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The Scarlet & Black

Bob’s Underground Cafe hosts writer’s open-mic

Students and faculty alike came to the writer’s open-mic, hosted by the English SEPC, to share their works. Photo by Elena Copell.

By Chloe Wray

The English student educational policy committee (SEPC) brought open-mic back to Bob’s Underground Café this week on Thursday, March 9, from 8 to 10 p.m., for writers and listeners. In previous years, open-mic nights were hosted at Bob’s on a bi-weekly basis. Historically, Bob’s open-mic nights have featured stand-up comedy, singing and readings. Since Bob’s has been on hiatus this year, closed until further notice, students have not had access to a casual setting in which to share their work or passion.

“People at Grinnell are constantly creating things — we have an active student body that has ideas and creating an open-mic space I think is important for that, just to allow people to see what other people are doing and have that shared space,” said Megan Tcheng ’19, a member of the English SEPC.

For SEPC member Andrea Baumgartel ’19, the workshopping aspect of creative writing classes has been especially rewarding, and an opportunity that she feels may be hard to find outside of the classroom setting.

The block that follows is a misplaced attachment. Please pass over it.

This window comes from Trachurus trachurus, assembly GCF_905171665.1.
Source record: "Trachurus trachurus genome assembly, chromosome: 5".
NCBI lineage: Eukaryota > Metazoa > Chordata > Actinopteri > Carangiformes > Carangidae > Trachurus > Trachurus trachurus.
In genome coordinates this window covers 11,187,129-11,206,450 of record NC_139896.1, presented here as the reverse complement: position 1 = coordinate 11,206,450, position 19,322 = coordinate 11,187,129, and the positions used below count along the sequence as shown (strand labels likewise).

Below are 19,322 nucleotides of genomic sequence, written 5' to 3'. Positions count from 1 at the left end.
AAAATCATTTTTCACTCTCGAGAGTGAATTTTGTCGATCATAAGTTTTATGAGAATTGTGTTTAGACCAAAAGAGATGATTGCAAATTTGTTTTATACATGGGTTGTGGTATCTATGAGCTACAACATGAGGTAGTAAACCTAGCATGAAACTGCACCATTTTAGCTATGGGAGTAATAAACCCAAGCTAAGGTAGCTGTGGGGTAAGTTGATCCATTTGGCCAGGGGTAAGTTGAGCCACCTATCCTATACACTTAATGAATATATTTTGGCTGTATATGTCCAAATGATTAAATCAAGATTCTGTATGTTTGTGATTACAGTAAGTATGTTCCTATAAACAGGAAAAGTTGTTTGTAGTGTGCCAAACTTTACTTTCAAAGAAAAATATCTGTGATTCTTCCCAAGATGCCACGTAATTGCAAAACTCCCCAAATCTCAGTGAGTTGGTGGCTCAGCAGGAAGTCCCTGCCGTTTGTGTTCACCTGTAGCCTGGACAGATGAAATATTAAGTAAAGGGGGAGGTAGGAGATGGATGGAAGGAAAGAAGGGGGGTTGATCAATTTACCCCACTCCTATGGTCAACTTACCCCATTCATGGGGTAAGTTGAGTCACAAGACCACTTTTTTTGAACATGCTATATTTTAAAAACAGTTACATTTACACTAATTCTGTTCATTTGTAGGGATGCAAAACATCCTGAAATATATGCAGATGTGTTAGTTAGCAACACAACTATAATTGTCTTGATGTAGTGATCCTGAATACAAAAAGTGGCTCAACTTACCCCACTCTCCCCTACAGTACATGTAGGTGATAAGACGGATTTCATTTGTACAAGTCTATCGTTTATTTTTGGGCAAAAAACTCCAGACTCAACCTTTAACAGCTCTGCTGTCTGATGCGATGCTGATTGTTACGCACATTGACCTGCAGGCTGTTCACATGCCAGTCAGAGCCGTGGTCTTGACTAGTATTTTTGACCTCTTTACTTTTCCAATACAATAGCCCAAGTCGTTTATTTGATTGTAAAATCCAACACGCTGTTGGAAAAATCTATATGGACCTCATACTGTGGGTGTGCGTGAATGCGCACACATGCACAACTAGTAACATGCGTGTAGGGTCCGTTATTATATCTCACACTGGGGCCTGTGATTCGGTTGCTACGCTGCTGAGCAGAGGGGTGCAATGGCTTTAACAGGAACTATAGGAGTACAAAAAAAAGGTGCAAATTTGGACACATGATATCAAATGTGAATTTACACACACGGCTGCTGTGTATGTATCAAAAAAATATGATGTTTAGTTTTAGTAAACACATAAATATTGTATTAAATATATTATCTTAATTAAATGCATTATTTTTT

“Writing is such a solitary endeavor so when you get those opportunities to share your work and hear the works of other people and bounce inspirations off each other it can be a really great and supportive environment,” Baumgartel said.

While the open-mic was supported by the English Department, as the SEPC is encouraged to host events outside of its departmental tasks, the event celebrated the creativity of writers across majors.

English SEPC member Steven Duong ’19 encouraged people to share any works that they were proud of, whether it be poems, short stories or memoirs. Baumgartel, who attended the Concerned Black Students Showcase on March 2, said that she heard many poems recited and hoped that those students attend the event as well.

“Because poetry is such a large term, there are so many forms of it and so many ways you can write poetry and read it,” Baumgartel said.

“With that being said, we want range — people can read five minutes of something they’ve been working on. It can be in progress, it doesn’t have to be polished,” Tcheng added.

The event aimed to extend beyond students in the English department and invited faculty and staff to also attend. According to Duong and Baumgartel, both Professors Carolyn Jacobsen and John Garrison attended.

It was also important to members of the SEPC that those who just wanted to listen felt comfortable attending the event in support of their peers. 

“I think our main goal is to try to create these spaces not just for students who are directly involved in the English department but to create creative space where ideas can be shared and just encourage that side of the Grinnell community to be active and find opportunities to share their work and get feedback and be heard,” Tcheng said.

“It’s definitely like a guinea pig though, we haven’t done this before,” Duong said. Baumgartel added that the event has the potential to be carried over by future SEPC members in the years to come.

Students and faculty alike came to the writer’s open-mic, hosted by the English SEPC, to share their works. Photo by Elena Copell.
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